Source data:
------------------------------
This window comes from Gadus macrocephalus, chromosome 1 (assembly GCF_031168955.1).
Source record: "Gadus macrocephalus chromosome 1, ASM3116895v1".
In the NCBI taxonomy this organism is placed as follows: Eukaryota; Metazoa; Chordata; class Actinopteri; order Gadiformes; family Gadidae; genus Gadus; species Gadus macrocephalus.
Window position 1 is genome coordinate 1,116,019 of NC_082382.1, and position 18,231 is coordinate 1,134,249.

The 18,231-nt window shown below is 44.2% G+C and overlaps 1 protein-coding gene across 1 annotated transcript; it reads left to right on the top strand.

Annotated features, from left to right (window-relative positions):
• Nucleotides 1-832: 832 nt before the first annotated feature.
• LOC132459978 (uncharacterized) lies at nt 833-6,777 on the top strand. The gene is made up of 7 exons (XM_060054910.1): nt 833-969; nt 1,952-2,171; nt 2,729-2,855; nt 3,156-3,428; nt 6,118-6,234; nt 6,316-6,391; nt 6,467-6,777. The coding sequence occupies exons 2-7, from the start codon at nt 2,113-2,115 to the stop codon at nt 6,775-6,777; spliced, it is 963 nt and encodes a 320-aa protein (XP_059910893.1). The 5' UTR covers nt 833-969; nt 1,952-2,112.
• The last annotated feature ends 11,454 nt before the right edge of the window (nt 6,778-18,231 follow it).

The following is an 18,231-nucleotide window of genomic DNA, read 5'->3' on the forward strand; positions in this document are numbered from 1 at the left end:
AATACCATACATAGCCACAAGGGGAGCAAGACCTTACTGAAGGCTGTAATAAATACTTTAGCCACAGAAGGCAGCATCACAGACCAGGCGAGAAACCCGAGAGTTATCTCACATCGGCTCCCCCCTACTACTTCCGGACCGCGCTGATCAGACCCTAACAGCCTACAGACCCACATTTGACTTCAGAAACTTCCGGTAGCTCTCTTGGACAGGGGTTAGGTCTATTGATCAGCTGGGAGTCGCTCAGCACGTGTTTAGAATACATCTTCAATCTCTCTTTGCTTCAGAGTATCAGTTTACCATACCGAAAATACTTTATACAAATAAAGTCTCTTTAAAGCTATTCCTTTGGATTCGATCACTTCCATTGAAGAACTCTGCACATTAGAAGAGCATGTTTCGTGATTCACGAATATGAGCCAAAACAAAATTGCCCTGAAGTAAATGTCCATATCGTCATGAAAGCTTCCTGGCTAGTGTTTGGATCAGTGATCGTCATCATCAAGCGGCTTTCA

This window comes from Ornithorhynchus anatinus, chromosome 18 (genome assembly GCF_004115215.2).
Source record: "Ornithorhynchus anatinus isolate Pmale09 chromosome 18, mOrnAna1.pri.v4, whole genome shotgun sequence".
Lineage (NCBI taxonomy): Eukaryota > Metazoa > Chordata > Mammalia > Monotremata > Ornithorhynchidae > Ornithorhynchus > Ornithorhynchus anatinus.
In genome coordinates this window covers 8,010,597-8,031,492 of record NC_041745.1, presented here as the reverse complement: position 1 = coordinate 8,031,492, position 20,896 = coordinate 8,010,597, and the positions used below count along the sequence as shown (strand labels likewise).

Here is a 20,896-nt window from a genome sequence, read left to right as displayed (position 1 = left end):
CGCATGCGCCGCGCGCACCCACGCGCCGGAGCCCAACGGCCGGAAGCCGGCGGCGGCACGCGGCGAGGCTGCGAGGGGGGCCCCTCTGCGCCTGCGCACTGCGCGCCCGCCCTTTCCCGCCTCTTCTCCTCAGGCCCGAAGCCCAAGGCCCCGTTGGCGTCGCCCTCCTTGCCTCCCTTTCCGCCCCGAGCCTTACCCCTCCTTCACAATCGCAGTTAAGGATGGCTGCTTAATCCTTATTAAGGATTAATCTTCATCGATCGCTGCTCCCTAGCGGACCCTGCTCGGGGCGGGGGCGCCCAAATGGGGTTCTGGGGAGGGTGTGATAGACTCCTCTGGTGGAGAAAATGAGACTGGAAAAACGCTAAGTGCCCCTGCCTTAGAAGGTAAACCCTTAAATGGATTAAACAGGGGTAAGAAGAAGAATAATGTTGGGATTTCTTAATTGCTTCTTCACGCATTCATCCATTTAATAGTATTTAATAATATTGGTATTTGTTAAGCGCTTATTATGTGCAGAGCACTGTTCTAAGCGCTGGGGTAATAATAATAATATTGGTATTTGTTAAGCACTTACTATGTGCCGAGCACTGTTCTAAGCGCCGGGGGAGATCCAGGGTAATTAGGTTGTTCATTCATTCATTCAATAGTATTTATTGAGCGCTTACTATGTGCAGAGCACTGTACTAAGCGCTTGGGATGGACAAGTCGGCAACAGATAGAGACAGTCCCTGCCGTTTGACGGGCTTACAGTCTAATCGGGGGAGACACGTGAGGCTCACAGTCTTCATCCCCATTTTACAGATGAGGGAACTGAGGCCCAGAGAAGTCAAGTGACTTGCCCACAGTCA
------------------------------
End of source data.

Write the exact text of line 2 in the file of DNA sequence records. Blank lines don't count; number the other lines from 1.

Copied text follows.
Source record: "Gadus macrocephalus chromosome 1, ASM3116895v1".